Bertrand Russell

File:Russell1907-2.jpg|thumb|upright|Bertrand RussellBertrand RussellBertrand Russell (1872-1970) declared Why I Am Not a Christian in 1927, a classic statement of agnosticism.WEB,weblink Why I Am Not A Christian, by Bertrand Russell,, March 6, 1927, February 9, 2014,weblink" title="">weblink March 1, 2014, no, mdy, BOOK, Bertrand Russell, Why I Am Not a Christian: And Other Essays on Religion and Related Subjects,weblink 1992, Routledge, 978-0-415-07918-1, He calls upon his readers to "stand on their own two feet and look fair and square at the world with a fearless attitude and a free intelligence".BOOK, Donald E. Smith, The Hopeful Agnostic: What I Believe â€“ I Guess,weblink February 2012, AuthorHouse, 978-1-4685-4459-6, 15–, In 1939, Russell gave a lecture on The existence and nature of God, in which he characterized himself as an atheist. He said:BOOK, Russell, Bertrand, Collected Papers, Vol 10, 255, However, later in the same lecture, discussing modern non-anthropomorphic concepts of God, Russell states:Collected Papers, Vol. 10, p.258In Russell's 1947 pamphlet, Am I An Atheist or an Agnostic? (subtitled A Plea For Tolerance in the Face of New Dogmas), he ruminates on the problem of what to call himself:BOOK, Ken Ewell, Traveling with Philosophes,weblink August 27, 2006, iUniverse, 978-0-595-85361-8, 348–, BOOK, Bertrand Russell, Last Philosophical Testament: 1943–68,weblink 1997, Psychology Press, 978-0-415-09409-2, 91–, In his 1953 essay, What Is An Agnostic? Russell states:BOOK, Bertrand Russell, The Basic Writings of Bertrand Russell,weblink March 2, 2009, Routledge, 978-1-134-02867-2, 557–, BOOK, Victor Robert Farrell, Wake Up! â€“ Dynamite for the Daytime,weblink, 978-0-9538864-2-5, 367–, Later in the essay, Russell adds:WEB,weblink 'What Is an agnostic?' by Bertrand Russell,, February 2, 2014,weblink" title="">weblink August 22, 2013, no, mdy,

Leslie Weatherhead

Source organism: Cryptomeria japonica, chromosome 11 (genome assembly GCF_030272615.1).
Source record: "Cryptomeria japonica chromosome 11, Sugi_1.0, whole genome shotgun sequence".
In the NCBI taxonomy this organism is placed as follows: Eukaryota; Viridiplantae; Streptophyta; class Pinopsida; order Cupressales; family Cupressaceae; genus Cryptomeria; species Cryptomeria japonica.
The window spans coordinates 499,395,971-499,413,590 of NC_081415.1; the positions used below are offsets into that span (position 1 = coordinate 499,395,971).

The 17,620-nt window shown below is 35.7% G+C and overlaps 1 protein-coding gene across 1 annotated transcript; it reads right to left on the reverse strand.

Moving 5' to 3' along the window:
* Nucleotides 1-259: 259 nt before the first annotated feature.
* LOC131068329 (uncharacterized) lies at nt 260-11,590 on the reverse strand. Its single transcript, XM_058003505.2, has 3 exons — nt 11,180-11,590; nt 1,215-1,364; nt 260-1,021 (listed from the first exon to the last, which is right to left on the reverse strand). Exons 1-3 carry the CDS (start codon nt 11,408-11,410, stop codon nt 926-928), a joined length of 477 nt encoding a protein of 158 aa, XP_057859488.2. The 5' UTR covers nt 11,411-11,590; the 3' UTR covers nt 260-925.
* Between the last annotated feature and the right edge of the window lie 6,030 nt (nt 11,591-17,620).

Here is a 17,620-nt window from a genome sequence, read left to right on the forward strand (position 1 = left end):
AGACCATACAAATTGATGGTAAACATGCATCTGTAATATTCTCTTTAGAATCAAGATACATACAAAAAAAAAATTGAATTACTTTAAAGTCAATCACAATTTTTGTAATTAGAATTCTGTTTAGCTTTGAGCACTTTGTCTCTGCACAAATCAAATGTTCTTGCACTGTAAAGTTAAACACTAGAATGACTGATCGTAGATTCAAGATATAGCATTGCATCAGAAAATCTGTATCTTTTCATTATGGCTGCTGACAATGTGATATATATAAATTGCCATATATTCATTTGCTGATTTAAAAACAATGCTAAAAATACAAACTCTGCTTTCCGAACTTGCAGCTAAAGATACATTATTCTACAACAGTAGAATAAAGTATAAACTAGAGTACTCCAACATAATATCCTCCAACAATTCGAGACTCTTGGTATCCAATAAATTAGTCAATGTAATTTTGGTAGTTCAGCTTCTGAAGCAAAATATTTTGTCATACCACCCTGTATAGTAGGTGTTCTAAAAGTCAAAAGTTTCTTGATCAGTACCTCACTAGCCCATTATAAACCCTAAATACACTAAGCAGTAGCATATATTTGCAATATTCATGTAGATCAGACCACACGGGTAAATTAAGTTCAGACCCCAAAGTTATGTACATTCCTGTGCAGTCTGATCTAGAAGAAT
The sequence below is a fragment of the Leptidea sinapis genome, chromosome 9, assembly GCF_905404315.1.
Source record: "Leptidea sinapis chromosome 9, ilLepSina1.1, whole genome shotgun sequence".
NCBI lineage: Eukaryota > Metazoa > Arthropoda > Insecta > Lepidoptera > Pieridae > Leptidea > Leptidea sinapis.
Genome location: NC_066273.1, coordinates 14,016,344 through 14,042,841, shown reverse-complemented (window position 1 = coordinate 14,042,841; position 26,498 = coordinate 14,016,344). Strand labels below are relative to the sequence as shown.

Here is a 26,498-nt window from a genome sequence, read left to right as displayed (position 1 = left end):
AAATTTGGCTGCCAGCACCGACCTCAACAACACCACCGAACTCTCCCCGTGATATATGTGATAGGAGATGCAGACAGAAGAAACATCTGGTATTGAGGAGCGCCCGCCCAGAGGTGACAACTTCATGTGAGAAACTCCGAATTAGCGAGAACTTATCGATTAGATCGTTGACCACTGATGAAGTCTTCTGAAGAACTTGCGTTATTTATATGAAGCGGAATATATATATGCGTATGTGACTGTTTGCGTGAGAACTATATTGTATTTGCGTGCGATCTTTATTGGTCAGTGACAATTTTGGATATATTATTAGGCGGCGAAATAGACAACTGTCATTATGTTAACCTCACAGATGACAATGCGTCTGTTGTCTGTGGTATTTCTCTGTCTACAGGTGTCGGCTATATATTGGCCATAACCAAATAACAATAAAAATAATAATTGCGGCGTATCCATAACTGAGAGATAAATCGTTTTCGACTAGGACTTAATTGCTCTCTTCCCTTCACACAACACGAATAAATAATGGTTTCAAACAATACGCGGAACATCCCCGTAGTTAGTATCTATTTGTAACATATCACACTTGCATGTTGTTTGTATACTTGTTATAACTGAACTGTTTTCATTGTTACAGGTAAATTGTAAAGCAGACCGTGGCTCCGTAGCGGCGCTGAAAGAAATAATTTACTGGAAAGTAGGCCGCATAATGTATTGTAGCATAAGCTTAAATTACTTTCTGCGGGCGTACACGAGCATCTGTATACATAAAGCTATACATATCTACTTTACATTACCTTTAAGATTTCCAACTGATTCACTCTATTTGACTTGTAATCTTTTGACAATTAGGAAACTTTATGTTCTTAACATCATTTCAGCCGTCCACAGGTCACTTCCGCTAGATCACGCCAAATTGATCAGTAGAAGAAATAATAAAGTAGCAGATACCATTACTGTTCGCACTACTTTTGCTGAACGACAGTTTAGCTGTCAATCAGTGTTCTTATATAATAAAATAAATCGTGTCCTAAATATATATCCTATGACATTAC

{{See also|Christian agnosticism}}In 1965 Christian theologian Leslie Weatherhead (1893–1976) published The Christian Agnostic, in which he argues:BOOK, Weatherhead, Leslie D., The Christian Agnostic,weblink September 1990, Abingdon Press, 978-0-687-06980-4, Although radical and unpalatable to conventional theologians, Weatherhead's agnosticism falls far short of Huxley's, and short even of weak agnosticism:

United States

Robert G. Ingersoll

File:RobertGIngersoll.jpg|thumb|Robert G. IngersollRobert G. IngersollRobert G. Ingersoll (1833-1899), an Illinois lawyer and politician who evolved into a well-known and sought-after orator in 19th-century America, has been referred to as the "Great Agnostic".JOURNAL, Brandt, Eric T., and Timothy Larsen, The Old Atheism Revisited: Robert G. Ingersoll and the Bible, Journal of the Historical Society, 11, 2, 2011, 211–238, 10.1111/j.1540-5923.2011.00330.x, In an 1896 lecture titled Why I Am An Agnostic, Ingersoll related why he was an agnostic:WEB,weblink Why I Am Agnostic,, February 2, 2014, In the conclusion of the speech he simply sums up the agnostic position as:In 1885 Ingersoll explained his comparative view of agnosticism and atheism as follows:BOOK, Jacoby, Susan, 2013, The Great Agnostic, Yale University Press, 17, 978-0-300-13725-5, {{See also|Physical determinism}}

Bernard Iddings Bell